Does it help to include supplemental materials with your application?

College Admissions

Our counselors answered:

Does it help to include supplemental materials with your application?

Nina Berler
Founder unCommon Apps

Supplemental Materials

Based on what I've seen with students, it is a nice touch to include supplemental materials with an application, particularly if a student's talent is in a non-athletic area. Supplemental materials may included a DVD, CD, website or other means of helping college admissions officers - or perhaps members of the appropriate department - learn more about the candidate. Colleges are very straightforward about what to submit and how to submit it, so students should seek guidance on the college website. The most common answer is that the college welcomes submissions but does not give back any materials. Certainly, a talented student should try to submit materials but only following the instructions of the particular college. He or she has nothing to lose and perhaps something to gain. There are even independent counselors who advise students in the arts and might change his or her advice depending on the talent and profile of the candidate.

Helen H. Choi
Owner Admissions Mavens

Does it help to include supplemental materials with your application?

What are supplementary materials? In college applications, supplementary materials could include CDs of your musical performances, DVDs showcasing your acting skills, blogs highlighting your writing skills, and websites presenting your artwork or writing, etc. Visual artists, writers, and performing artists can really benefit from submitting supplemental materials because the quality, depth, and breadth of their talents can be difficult to ascertain within the four corners of an application. If you feel that supplementary materials can enhance the admissions staff's picture of you as an applicant, you may want to consider submitting them. However, be sure to keep in mind that supplementary materials most likely will be forwarded to the appropriate departmental staff for review. For example, if you submit a CD of you playing the piano, it will be forwarded to the music department for review. If you submit a link to your art portfolio, it will be forwarded to the art department. In other words, experts in the field will be reviewing your work so make sure you submit your best efforts.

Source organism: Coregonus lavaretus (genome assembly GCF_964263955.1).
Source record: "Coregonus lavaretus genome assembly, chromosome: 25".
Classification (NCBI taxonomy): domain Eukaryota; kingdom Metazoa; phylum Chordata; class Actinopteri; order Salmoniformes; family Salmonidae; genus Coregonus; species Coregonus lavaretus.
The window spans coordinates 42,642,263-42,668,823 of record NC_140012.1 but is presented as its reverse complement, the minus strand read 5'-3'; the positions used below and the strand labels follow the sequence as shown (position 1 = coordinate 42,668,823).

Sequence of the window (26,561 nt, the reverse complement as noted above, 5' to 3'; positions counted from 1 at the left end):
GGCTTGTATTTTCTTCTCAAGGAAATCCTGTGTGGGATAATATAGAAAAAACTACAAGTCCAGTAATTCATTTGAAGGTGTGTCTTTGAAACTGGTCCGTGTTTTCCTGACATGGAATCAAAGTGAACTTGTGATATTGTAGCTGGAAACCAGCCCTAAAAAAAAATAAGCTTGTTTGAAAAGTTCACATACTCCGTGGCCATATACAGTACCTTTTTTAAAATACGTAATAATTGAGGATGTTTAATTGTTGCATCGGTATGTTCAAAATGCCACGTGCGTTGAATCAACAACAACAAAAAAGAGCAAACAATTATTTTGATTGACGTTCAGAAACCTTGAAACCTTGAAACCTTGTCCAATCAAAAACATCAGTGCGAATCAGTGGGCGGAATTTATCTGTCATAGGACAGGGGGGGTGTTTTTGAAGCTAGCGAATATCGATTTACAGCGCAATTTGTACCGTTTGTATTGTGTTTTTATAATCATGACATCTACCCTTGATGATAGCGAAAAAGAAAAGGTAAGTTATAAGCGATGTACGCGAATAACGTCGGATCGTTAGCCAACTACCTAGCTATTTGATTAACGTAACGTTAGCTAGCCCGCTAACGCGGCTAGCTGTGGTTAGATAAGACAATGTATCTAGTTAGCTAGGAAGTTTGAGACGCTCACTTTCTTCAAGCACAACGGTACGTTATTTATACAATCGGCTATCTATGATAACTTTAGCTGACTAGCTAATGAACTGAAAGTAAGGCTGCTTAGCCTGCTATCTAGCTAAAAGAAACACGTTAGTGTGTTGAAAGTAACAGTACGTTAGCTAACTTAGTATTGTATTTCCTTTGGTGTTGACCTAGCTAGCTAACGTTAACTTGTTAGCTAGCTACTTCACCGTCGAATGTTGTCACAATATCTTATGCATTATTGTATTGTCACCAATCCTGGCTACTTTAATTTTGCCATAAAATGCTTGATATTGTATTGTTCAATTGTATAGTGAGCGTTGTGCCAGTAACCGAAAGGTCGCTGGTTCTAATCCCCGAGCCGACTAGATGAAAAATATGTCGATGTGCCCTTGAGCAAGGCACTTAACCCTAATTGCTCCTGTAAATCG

Suzan Reznick
Independent Educational Consultant The College Connection

The thicker the file, the thicker the student

is an old expression that admissions officers use. Be careful and strategic as to what additional , unrequested, information that you might include. If the school allows you to send/upload forms/resumes that support a specific talent such as music, art, theater, sports, then it is indeed in your best interests to include such information. Even if you do not plan on majoring in music, dance or theater, all schools hope to have a diversity of talent on their campuses. As for sending in some additional recommendation/reference letters, consider asking individuals who can write from a new perspective that might enhance your overall application. Those letters need to be adding new information about either your character or talent to your folder, whether from an employer, someone who might have supervised your community service or an acting/dance/art teacher.

Laura O'Brien Gatzionis
Founder Educational Advisory Services

Follow the directions